be good, but is somewhat clumsy and always bumping into things and
making mistakes. What comforts the reader is that Clifford is always
forgiven by Emily Elizabeth, who loves him unconditionally. At
Scholastic, we are deeply saddened by the loss of our loyal and talented
friend whose drawings and stories have inspired all of us and
generations of children and their parents."

Before his death, Bridwell had completed two more Clifford books, which
will be released in 2015: Clifford Goes to Kindergarten, in May, and
Clifford Celebrates Hanukkah, in October.

This is a great little bookstore right next to the famed 74th St Alehouse (bring back the roasted filberts!) I enjoyed shopping there, though their prices were high. 

Phinney Books Has 'Captured the Mission Statement'
 Facing his first holiday season
as co-owner of a bookstore, author and Jeopardy! champion Tom Nissley
told the Stranger that when he opened Phinney Books, Seattle, Wash., "earlier this year, he knew he would be operating on a steep learning curve."

"The most overwhelming thing is the receiving," he said. "Every day,
we're selling tons of books and that means every day I have to bring
books back in.... We have eight square feet that's not on the showroom
floor, [so the unboxing of books] all happens behind the counter in a
noticeable and not quite tidy way."

Another challenge with owning a small bookshop is finding a variety of
people to make recommendations. At Phinney, many of the shelf talkers
are contributed by customers. "We're just a small place compared to
Elliott Bay, where there's this great staff of readers who can fill up
all the shelves with shelf talkers," he said. "I'm very happy to give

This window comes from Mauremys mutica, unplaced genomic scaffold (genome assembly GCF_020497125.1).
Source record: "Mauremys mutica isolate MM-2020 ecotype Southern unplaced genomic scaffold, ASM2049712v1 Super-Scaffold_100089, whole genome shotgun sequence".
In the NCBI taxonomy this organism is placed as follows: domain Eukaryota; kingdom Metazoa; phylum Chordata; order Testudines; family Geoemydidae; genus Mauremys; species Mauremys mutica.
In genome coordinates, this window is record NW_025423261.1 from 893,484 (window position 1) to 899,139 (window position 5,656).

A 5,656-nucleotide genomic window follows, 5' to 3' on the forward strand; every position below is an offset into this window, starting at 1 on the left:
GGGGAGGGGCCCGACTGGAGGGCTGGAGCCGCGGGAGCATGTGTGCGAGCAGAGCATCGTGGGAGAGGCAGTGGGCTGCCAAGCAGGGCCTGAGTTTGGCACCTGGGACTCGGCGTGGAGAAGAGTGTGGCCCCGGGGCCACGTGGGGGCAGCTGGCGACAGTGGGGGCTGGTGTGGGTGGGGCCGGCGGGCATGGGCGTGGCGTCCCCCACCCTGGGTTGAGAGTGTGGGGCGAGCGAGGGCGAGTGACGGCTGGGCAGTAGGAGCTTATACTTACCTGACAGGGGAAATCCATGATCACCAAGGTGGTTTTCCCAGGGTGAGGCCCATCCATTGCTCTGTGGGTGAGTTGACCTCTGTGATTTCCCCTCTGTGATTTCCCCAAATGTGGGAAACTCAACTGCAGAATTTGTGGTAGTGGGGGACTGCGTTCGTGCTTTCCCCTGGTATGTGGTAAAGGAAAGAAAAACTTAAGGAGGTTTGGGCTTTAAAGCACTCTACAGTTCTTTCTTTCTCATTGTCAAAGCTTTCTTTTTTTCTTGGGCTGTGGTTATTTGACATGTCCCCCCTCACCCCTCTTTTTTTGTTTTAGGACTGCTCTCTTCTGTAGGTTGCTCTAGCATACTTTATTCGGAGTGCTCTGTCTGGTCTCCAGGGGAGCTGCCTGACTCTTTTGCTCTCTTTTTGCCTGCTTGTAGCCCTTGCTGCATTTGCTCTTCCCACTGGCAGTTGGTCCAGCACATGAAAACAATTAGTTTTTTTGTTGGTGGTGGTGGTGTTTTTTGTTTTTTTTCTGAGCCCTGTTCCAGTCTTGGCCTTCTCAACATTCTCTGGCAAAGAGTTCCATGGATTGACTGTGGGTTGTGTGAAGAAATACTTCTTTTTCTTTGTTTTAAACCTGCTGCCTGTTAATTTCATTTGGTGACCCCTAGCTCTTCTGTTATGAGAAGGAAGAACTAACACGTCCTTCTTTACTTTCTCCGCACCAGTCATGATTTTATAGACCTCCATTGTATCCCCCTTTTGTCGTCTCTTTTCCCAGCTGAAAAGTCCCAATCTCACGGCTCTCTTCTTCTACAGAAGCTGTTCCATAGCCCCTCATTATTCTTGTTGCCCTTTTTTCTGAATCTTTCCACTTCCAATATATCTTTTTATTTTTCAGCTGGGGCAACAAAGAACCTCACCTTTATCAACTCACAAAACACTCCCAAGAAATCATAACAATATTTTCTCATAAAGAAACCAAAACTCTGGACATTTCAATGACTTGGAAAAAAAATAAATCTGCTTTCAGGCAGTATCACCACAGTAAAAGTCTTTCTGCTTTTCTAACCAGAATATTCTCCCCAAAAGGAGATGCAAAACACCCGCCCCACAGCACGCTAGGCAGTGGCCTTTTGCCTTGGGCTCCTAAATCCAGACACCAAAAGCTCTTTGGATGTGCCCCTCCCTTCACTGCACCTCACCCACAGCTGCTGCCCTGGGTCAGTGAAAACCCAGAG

the store over to other voices than mine, and to not just make it an
echo chamber for the books that I love."

During the Christmas season, Nissley asked local authors to contribute
lists of a book they want to receive for Christmas and a book they are
giving. He has also launched a new subscription program, Phinney by Post
make it as eclectic as possible," Nissley said. "The biggest coup as a
bookseller is when you have a customer who you know has read a ton of
stuff and has interesting taste and you can find something they love."
He noted that many people are buying subscriptions as gifts. When
choosing titles, he looks for "that sweet spot of both awesomeness and
obscurity so we can both please and surprise our subscribers."

Nissley "may be new at the bookselling business, but he's captured the
mission statement in a nutshell," the Stranger observed.

I Am the Messenger by Markus Zusak is a YA book that my son said he wanted me to read, as a swap for him reading "Stargirl" by Jerry Spinelli.
The book is set in Australia, and while I gather that Australia/New Zealand can be a bit backward in terms of societal  progress for women and minorities, I was startled that the author of the Book Thief, which was a very sensitive book with a young female protagonist, would have his main character in Messenger, Ed Kennedy, feel that he is "owed" sex with his best friend Audrey, though she has made it plain that she doesn't return his feelings of love/lust. Not that Ed is anything but a kind of screw up from the get-go, but even his mother doesn't like him (apparently because he looks/acts like his father, who is lionized as some kind of hero, while his mother, who is admittedly mean, still managed to raise him, if not praise him). I find it abhorent that women/girls are viewed by many young men as prizes to be won with qualifying behavior, as in doing good deeds or being good at sports or the stock market or whatever. Never mind what the female wants, she's just a possession, a thing to be bought, sold, bartered or won. This attitude is so wrong, so very misogynistic at its core that it makes me physically ill. It leads to a rape culture that sees women/girls as worthless, or only as toys for men/boys, to be used and disposed of once they are no longer sexually viable. Here's the blurb: